leading question

What are leading questions?

Leading question is a type of question that pushes respondents to answer in a specific manner, based on the way they are framed. More than often, these questions already contain information that survey creator wants to confirm rather than try to get a true and an unbiased answer to that question.

Biases can sneak up in the most unexpected ways and if these biases are present in the form of leading questions in a survey, the purpose of creating a survey is diluted, since the responses will be biased based on the leading question. These responses and collected data will not lead to insightful survey reports and conclusions.

Poorly constructed survey questions can lead to undesirable answers. If a survey creator is unaware of biases while framing questions, then these biases reflect in poor decision making based on partially true data. This may result in adversely affecting an organization or business who use this data for research and business purposes.

What is a Biased Survey?

A biased survey is a survey which is bound to have errors due to:

  1. Survey design
  2. Leading questions asked in a survey

At all time, a survey creator should design and develop a survey, where questions asked should not influence survey responses. A biased survey can lead to a higher dropout rate, as survey respondents lose interest in survey.

A well-written survey question allows respondents to answer truthfully, without being pulled to one side or obvious biases. In simpler words, questions should not confuse respondents about which option to choose.

Learn More: Survey Questions: Survey Examples and Sample Survey Questions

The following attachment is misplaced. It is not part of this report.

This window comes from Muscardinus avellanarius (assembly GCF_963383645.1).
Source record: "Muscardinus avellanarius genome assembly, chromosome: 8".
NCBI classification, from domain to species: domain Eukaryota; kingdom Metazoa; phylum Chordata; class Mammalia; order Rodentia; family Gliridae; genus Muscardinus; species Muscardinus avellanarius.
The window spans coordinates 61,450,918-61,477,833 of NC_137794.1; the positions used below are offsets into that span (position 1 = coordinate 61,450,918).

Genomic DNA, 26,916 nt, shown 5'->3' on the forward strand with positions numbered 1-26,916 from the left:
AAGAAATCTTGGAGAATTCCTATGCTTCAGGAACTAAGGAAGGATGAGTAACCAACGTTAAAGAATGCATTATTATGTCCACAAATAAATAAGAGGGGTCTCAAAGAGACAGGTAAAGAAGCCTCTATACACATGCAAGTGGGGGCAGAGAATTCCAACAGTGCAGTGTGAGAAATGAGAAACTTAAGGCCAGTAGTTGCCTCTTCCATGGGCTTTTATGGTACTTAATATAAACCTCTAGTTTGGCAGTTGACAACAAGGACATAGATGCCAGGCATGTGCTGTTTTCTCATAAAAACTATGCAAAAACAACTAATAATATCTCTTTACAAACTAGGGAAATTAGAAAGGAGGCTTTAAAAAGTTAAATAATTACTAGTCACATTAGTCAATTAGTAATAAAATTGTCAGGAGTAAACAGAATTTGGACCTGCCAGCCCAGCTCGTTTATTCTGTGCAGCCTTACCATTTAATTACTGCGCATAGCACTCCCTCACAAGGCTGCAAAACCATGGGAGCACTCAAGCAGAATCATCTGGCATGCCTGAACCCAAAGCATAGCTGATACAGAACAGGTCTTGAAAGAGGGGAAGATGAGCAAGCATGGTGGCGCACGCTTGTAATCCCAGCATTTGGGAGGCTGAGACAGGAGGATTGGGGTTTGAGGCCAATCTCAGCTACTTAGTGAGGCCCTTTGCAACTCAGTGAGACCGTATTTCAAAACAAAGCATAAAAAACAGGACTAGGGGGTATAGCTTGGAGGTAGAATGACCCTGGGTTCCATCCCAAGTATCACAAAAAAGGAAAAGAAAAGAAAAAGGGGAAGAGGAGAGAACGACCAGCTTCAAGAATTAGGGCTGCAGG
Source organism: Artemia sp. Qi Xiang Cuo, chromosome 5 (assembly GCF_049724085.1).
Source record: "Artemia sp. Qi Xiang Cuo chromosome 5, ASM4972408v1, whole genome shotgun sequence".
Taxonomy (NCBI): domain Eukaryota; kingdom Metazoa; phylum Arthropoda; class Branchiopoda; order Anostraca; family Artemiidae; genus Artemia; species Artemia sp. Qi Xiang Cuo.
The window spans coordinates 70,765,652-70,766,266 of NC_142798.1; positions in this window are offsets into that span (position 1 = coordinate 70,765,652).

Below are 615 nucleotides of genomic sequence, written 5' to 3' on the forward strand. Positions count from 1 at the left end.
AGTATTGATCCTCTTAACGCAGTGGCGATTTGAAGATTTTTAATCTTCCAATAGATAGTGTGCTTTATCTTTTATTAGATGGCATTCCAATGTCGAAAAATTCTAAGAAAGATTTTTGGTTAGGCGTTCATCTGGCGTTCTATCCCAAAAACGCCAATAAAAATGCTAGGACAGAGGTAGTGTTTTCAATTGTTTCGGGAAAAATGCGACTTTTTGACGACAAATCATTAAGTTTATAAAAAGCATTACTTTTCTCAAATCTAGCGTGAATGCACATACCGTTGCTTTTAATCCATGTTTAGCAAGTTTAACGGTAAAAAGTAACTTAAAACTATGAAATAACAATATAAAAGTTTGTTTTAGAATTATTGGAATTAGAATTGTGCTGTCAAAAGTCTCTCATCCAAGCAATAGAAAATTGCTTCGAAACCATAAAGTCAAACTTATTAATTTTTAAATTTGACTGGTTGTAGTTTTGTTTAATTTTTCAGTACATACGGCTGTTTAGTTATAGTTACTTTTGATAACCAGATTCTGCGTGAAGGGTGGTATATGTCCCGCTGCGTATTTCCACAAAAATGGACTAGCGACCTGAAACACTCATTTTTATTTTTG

Leading Questions- Examples

Example: Did you like our fantastic new offering?

Using “fantastic” in the above question can lead to biases amongst respondents. A more neutral question would have been:

How would you rate our new offering?

  • Excellent
  • Very Good
  • Good
  • Average
  • Poor

Example: Where do you enjoy drinking scotch?

This question leads people to believe they like drinking only scotch, however, there might be respondents who don’t like scotch, or may prefer some other alcoholic beverage or may be completely teetotaller. Therefore, they might not be able to answer truthfully.

In the above example, it will sensible to first ask a preliminary question to know if respondents consume alcohol/scotch.

The right question to ask in this context would be: Do you consume alcoholic beverages?

  • Yes
  • No

If they answer “yes”, then they should be directed to a next question, else, skip logic should be applied to let respondents pass over the question that isn’t applicable to them.

Example: Do you always consume fast food? (Yes/No)

Literally, this question would invariably lead respondents to answer no, even if they consume fast food a couple of times a week.

The right question would be: How many times a week do you consume fast food?

  • Everyday
  • 5-6 times a week
  • 3-4 times a week
  • 1-2 times a week
  • I don’t consume fast food

How to avoid Leading Question?

  • Keep questions clear and simple, avoid leading the respondent to a specific answer, provide appropriate answer options and offer, “other” option to make sure survey is easy to respond.
  • To remove biases from leading questions, survey creator can take an opinion from someone who is distant from survey topic. It is always good to have an extra set of eyes scan through survey to remove any biases before deploying survey.
  • Avoid using jargons in questions, using terms that are technical in nature or difficult to understand can lead to leading questions. When respondents fail to understand the question, they choose an answer option that is best understood by them.

Final Thoughts

A survey creator must avoid asking leading questions to be able to get correct and truthful responses. To avoid biases in a survey, make sure to clearly state all answer options so that respondents can choose best possible options for them. Make sure to include “Prefer not to answer option”. Many people tend to drop out of a survey if they are uncomfortable answering a certain question.

By practicing the attributes mentioned above, survey creators can avoid asking leading questions and practice consciously, the art of asking right questions to get meaningful research insights for their organizations or businesses.  

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